Further, in accordance with the Jenard report, the principal reason for Article 24(2) is to avoid conflicting decisions of EU courts on the existence of the company or the validity of the decisions of its organs. This goal of course may be equally met by the lis alibi pendens rule – Article 24 does not play a unique role here.

Finally the CJEU remarks at 34 ‘In the present case, while it is true that, under Czech law, proceedings such as those at issue in the main proceedings may not lead formally to a decision which has the effect of invalidating a resolution of the general assembly of a company concerning the compulsory transfer of the minority shareholders’ shares in that company to the majority shareholder, the fact nonetheless remains that, in accordance with the requirements of the autonomous interpretation and uniform application of the provisions of Regulation No 44/2001, the scope of Article 22(2) thereof cannot depend on the choices made in national law by Member States or vary depending on them.’ To cross-refer to the aforementioned Jenard Report: if Article 24(2)’s goal is to avoid conflicting decisions on life and death etc. And if that life and death of a national company depends on the applicable national law as the Court acknowledges here and ditto in Daily Mail and Cartesio/Polbud), then of course the lex causae must have an impact on the application of Article 24(2) .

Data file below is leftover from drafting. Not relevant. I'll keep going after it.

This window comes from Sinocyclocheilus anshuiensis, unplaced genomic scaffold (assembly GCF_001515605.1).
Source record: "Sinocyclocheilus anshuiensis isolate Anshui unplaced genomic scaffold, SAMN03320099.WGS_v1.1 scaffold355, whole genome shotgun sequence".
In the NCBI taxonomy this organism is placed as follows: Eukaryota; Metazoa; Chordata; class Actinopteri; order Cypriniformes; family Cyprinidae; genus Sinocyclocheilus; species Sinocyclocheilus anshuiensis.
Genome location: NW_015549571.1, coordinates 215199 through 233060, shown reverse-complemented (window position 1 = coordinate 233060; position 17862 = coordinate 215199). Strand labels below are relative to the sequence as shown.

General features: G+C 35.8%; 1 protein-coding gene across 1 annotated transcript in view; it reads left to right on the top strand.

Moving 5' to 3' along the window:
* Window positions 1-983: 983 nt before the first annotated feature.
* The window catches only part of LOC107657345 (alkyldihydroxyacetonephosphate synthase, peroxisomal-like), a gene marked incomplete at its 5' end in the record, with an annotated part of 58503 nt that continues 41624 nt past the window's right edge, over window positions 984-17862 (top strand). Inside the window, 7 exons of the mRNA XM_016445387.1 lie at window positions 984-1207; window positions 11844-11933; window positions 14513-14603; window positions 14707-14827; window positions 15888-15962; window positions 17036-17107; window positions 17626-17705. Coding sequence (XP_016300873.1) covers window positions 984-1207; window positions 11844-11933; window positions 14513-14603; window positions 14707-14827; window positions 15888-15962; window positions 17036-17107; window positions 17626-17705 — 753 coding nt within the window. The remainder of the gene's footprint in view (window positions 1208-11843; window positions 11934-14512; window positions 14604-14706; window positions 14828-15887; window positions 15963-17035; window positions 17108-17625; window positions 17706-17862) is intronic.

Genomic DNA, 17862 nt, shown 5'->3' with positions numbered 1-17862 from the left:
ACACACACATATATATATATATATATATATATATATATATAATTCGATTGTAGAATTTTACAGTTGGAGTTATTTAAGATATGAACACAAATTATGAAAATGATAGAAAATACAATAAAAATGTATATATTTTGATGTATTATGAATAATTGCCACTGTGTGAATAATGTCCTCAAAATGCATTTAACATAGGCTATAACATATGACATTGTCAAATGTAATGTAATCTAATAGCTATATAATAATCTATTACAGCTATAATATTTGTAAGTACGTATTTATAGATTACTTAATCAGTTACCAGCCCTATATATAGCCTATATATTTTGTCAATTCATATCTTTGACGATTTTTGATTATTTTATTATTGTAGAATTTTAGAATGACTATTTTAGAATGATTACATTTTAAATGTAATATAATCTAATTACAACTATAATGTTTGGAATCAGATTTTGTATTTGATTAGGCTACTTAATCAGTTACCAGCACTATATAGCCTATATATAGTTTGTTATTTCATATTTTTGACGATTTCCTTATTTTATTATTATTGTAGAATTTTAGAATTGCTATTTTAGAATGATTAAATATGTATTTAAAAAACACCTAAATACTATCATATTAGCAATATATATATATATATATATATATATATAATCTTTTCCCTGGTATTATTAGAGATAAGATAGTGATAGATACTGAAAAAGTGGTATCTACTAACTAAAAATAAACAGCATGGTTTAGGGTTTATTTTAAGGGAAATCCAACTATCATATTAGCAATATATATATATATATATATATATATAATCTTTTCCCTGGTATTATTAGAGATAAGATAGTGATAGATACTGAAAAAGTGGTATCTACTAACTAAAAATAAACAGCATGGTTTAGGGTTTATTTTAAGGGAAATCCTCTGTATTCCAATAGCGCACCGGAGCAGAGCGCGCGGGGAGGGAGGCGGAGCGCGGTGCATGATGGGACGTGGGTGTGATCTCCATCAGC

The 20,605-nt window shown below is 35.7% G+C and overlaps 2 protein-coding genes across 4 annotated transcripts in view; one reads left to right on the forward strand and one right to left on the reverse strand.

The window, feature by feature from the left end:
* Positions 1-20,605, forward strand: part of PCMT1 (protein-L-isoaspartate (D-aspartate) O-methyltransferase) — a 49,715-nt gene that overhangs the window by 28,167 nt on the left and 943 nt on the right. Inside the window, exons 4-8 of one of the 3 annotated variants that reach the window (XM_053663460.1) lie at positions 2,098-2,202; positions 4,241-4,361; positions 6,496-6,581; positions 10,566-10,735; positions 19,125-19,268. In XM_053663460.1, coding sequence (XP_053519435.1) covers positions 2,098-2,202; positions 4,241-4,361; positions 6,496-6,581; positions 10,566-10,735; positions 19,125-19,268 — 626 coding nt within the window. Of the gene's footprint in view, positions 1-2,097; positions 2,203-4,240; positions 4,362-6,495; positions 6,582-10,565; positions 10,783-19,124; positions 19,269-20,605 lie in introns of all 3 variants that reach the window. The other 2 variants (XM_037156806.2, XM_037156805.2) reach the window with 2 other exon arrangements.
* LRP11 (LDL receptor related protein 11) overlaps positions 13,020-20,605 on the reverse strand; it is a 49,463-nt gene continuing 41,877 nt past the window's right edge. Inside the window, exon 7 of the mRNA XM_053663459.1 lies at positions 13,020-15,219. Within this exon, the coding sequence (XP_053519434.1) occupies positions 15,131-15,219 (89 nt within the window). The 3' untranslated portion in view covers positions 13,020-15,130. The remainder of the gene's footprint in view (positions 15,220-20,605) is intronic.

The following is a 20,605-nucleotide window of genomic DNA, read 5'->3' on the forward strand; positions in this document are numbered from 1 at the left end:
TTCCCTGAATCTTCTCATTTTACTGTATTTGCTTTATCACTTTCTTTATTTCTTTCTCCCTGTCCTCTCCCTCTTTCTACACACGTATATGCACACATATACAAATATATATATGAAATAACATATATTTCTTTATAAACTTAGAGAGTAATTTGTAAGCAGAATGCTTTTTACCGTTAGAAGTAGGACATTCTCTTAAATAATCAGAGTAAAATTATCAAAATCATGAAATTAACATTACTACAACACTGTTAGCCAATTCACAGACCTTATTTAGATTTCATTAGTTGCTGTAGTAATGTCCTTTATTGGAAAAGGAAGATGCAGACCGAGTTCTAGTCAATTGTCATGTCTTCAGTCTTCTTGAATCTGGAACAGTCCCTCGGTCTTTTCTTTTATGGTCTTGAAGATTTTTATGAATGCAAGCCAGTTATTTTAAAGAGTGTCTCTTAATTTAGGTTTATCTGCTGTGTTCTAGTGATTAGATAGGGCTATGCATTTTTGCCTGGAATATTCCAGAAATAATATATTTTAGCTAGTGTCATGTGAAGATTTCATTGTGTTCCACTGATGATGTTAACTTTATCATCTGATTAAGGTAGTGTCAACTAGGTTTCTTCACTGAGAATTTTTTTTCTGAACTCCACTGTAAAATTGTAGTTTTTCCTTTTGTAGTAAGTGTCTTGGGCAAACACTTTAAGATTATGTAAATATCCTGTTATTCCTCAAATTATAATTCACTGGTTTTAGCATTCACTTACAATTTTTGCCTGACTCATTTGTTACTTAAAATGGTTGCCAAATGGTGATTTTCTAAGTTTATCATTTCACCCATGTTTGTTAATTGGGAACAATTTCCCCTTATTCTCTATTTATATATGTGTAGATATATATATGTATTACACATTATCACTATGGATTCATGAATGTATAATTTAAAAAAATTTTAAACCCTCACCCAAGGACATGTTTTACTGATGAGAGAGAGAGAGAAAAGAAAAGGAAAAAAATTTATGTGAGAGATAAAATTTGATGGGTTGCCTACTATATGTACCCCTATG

The Court’s finding on 24(2) meant it did not get to the Article 7 analysis – which I did review in my post on the AG’s Opinion.

Geert.

(Handbook of) EU Private international law, 2nd ed. 2016. Heading 2.2.6.5.

 

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Wathelet AG in E.ON v Dědouch: Interpretation of the exlusive jurisdictional rule for corporate issues in the case of squeeze-out.